The non-pusher or bellows seal does not have a secondary seal that must move along the shaft or sleeve to maintain seal face contact. In a non-pusher seal the secondary seal is in a static state at all times, even when the pump is in operation. A secondary sealing member is not required to make up the travel as the rotary and stationary seal faces wear. Primary seal face wear is typically accommodated by welded metal or elastomeric bellows which move to assist in the compression of the rotary to stationary seal faces.

The advantages of this seal type are the ability to handle high and low temperature applications (metal bellows), and that it does not require a rotating secondary seal, which means it is not prone to secondary seal hang-up or shaft/sleeve fretting. Elastomeric bellows seals are commonly used for water applications.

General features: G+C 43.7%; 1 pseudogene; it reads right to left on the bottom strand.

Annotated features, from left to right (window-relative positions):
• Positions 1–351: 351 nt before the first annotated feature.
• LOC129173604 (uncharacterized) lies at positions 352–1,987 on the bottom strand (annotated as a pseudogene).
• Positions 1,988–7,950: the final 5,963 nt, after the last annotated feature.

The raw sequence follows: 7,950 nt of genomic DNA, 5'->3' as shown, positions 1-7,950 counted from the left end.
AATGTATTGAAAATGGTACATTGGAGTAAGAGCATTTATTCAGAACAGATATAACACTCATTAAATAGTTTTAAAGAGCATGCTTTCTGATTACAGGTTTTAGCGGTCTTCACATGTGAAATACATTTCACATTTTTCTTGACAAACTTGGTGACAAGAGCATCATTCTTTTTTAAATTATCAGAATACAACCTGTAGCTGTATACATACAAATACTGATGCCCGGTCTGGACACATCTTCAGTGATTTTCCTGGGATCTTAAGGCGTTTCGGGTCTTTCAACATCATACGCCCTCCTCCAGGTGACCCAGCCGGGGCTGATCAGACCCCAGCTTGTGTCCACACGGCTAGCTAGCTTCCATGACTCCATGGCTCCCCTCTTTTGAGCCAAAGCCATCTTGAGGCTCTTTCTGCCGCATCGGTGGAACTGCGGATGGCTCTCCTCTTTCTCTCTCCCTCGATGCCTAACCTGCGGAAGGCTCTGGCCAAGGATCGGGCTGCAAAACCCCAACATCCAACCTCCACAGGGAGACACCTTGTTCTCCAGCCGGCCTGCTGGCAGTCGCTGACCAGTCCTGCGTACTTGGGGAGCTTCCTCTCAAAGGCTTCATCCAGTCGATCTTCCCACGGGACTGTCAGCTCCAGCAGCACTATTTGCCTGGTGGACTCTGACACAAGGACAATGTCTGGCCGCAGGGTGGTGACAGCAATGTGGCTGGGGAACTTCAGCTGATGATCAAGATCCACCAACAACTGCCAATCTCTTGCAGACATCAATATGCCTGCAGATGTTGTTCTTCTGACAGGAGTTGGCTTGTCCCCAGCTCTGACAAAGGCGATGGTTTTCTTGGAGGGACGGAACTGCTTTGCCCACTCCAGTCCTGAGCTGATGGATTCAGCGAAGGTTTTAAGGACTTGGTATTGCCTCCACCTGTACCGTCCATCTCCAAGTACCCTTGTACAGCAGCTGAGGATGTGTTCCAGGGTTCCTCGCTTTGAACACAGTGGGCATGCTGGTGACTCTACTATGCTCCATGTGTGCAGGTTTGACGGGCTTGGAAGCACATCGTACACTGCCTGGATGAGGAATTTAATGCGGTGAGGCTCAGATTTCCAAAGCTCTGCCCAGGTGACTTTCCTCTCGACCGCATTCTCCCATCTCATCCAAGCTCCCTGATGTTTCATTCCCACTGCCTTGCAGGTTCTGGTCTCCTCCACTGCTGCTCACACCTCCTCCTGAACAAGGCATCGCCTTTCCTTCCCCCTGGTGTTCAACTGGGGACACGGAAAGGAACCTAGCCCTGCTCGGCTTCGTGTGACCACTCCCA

The disadvantages are that thin bellows cross sections must be upgraded for use in corrosive environments, plus the higher cost of metal bellows seals.

Cartridge seals have the mechanical seal pre-mounted on a sleeve (including the gland). They fit directly over the shaft or shaft sleeve, and are available in single, double, and tandem configurations. Best of class pump users give strong consideration to the use of cartridge seals.

The advantages are that this seal configuration eliminates the requirement for seal setting measurements at installation. Cartridge seals lower maintenance costs and reduce seal setting errors.

The primary disadvantage is the higher cost, plus in some cases they will not fit into existing stuffing box/seal housings.

Mechanical Seals Arrangements